More importantly, the budget outline includes specific reference to a forthcoming Bush Administration proposal to increase flexibility for the states in administering federal block grant programs addressing public health needs. This proposal is expected to include both the Mental Health and Substance Abuse Block Grant programs ($420 million and $1.6 billion, respectively) and grant states new authority to transfer funds to better target emerging public health needs at the state and local level. This proposal is very similar to one endorsed by NAMI last year to allow states to blend funds from the Mental Health and Substance Abuse Block Grants to finance integrated treatment for persons with co-occurring mental illness and addictive disorders. This proposal was rejected by Congress after intense lobbying by state substance abuse treatment agencies. NAMI is encouraged by this proposal from the President as an important step forward in helping states cope with the large, and growing, public health burden associated with co-occurring disorders.
Yesterday's budget outline contains additional details on the President "New Freedom Initiative" for people with disabilities. As detailed in an E-News message on February 1 (http://www.nami.org/update/20010202.html), the White House has put forward a series of initiatives to assist people with disabilities - including people with severe mental illnesses - in achieving greater independence through employment, housing and community supports. Among the key provisions in the "New Freedom Initiative" are endorsements of full implementation of the Ticket to Work and Work Incentives Improvement Act (TWWIIA) and state compliance with the Supreme Court's decision in L.C. v. Olmstead (community integration for people with disabilities under the ADA). In addition, the "New Freedom Initiative," as well as the budget outline, include President Bush's proposal for a national commission on improving the nation's mental illness treatment delivery system. The President is also proposing a $20 million increase for the Office of Disability Employment at the Department of Labor, nearly doubling funding.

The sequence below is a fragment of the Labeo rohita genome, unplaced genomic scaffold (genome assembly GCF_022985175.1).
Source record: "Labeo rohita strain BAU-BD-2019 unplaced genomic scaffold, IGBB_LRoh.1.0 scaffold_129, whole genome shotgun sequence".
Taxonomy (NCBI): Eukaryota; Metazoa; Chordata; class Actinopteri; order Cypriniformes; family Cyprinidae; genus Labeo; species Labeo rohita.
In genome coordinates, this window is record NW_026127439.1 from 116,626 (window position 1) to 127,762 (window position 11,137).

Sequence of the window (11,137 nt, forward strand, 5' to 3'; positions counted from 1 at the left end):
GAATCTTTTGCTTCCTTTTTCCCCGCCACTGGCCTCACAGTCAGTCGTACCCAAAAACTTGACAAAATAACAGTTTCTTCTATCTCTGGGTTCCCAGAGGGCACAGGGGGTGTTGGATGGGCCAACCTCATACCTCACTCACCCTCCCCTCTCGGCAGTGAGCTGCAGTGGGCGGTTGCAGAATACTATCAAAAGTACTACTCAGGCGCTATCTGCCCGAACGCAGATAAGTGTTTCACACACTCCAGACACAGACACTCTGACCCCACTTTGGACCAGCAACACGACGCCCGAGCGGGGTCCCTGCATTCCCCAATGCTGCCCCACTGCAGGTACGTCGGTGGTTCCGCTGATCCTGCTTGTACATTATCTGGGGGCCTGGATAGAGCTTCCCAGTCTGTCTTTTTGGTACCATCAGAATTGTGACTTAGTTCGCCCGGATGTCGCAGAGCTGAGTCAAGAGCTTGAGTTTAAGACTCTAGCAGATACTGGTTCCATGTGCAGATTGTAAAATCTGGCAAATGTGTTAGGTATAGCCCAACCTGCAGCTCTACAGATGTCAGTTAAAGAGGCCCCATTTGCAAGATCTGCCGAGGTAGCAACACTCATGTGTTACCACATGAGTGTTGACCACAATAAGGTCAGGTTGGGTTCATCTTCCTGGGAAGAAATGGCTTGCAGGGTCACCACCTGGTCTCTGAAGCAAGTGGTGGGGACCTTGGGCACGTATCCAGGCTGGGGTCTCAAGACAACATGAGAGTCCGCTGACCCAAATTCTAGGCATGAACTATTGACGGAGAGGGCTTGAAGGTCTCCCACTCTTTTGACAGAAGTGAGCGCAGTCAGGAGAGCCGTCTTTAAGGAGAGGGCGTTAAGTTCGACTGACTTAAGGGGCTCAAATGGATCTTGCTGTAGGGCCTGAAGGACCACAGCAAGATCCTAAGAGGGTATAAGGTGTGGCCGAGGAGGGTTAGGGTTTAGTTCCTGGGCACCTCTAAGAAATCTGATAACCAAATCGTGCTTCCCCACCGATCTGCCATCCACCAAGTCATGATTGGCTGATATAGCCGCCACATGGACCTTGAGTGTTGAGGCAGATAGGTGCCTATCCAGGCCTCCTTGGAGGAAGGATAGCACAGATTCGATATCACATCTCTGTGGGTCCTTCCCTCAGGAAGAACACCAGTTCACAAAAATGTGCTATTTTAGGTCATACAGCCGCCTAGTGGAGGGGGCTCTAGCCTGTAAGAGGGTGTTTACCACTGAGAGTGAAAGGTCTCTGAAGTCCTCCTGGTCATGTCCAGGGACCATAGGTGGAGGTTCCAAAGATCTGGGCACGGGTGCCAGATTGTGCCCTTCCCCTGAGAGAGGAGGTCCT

The President's budget outline also includes additional details on Administration proposals to reform Medicare. Specifically, President Bush is proposing to set aside $156 billion in FY 2002, with additional funds over the next 10 years, to reform the program consistent with a plan put forward in 1999 by Senators Bill Frist (R-TN) and John Breaux (D-LA) and Representative Bill Thomas (R-CA). This proposal would require Medicare beneficiaries to choose among competing health plans, with a requirement that these plans offer an outpatient prescription drug benefit. In addition, the President's budget outline includes an interim and immediate program of block grants to the states (known as "Immediate Helping Hand") to provide financial assistance to low-income Medicare beneficiaries to purchase outpatient prescriptions or "drug only" policies. NAMI is waiting for details on both of these proposals to ensure that non-elderly people with severe disabilities eligible for Medicare (SSDI beneficiaries) can fully participate in these programs and that they do not rely on restrictive drug formularies that block access newer medications.
As is the case with CMHS, the budget outline released yesterday provides few details for the Department of Housing and Urban Development (HUD). Overall, the Bush Administration is projecting a $1.9 billion increase for HUD in FY 2002, up to $30.4 billion. Most of this increase would go toward renewing existing agency obligations for Section 8 rental vouchers and expiring rent subsidy contracts. In addition, the Administration will ask for an additional 34,000 tenant-based "incremental" vouchers - with an as yet unspecified amount to be directed to non-elderly people with disabilities. No details were included in yesterday's budget blueprint for other programs at HUD serving people with severe mental illnesses such as Section 811 and homeless assistance (including Shelter Plus Care and SHP supportive housing). As with the HHS programs noted above, further details on the Bush Administration's FY 2002 budget requests are expected by late April.